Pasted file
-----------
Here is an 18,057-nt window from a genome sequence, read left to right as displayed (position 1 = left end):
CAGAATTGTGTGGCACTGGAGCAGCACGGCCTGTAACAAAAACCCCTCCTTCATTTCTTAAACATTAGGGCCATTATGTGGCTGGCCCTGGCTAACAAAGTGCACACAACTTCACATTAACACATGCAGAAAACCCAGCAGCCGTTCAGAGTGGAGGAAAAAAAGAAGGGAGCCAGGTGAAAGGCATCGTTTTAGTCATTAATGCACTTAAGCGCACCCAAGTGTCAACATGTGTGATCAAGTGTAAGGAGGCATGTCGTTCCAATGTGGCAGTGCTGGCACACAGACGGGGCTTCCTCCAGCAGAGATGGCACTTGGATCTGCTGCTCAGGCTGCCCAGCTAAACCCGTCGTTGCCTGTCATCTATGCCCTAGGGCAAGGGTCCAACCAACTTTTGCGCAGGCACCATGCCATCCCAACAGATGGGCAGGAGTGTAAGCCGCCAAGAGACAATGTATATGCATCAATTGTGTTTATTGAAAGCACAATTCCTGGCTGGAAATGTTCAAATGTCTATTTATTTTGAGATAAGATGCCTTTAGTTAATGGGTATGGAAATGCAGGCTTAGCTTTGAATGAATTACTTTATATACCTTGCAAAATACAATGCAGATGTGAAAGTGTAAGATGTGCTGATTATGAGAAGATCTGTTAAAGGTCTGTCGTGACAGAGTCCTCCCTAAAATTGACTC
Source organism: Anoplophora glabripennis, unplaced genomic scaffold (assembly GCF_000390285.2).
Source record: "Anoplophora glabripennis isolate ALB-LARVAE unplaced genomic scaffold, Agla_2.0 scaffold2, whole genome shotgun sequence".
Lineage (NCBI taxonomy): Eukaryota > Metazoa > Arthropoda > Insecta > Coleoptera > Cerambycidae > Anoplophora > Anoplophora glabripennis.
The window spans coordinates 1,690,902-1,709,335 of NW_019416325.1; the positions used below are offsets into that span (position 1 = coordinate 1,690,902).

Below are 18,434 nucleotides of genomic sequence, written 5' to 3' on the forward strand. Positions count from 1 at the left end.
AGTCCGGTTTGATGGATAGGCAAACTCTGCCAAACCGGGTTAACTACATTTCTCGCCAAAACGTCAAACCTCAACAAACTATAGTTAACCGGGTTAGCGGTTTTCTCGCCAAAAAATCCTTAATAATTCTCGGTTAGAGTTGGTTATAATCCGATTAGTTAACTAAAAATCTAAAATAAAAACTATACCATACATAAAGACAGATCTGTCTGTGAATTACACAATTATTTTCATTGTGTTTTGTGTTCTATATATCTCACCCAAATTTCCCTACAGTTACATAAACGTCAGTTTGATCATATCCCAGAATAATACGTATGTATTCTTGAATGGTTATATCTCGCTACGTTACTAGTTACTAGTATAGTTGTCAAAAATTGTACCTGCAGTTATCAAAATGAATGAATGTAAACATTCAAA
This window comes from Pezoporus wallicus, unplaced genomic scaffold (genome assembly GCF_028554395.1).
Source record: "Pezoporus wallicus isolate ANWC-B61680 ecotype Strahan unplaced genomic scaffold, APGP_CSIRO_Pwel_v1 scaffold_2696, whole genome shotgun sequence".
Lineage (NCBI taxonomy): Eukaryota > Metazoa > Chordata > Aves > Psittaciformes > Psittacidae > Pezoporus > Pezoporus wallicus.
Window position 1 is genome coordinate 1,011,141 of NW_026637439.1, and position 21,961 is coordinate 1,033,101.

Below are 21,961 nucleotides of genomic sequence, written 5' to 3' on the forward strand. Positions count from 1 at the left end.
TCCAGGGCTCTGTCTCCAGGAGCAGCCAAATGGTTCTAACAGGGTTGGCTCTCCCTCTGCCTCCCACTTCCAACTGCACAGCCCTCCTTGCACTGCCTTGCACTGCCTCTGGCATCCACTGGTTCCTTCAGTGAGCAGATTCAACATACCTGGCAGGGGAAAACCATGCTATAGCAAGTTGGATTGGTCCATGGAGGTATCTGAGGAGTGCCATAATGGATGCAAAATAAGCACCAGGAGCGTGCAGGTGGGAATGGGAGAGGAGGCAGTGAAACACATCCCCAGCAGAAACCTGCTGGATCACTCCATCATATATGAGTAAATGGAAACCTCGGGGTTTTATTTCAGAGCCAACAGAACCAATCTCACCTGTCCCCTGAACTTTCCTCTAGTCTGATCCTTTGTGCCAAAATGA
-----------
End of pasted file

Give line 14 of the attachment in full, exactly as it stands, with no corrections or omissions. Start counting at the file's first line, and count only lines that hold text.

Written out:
TCCAGGGCTCTGTCTCCAGGAGCAGCCAAATGGTTCTAACAGGGTTGGCTCTCCCTCTGCCTCCCACTTCCAACTGCACAGCCCTCCTTGCACTGCCTTGCACTGCCTCTGGCATCCACTGGTTCCTTCAGTGAGCAGATTCAACATACCTGGCAGGGGAAAACCATGCTATAGCAAGTTGGATTGGTCCATGGAGGTATCTGAGGAGTGCCATAATGGATGCAAAATAAGCACCAGGAGCGTGCAGGTGGGAATGGGAGAGGAGGCAGTGAAACACATCCCCAGCAGAAACCTGCTGGATCACTCCATCATATATGAGTAAATGGAAACCTCGGGGTTTTATTTCAGAGCCAACAGAACCAATCTCACCTGTCCCCTGAACTTTCCTCTAGTCTGATCCTTTGTGCCAAAATGA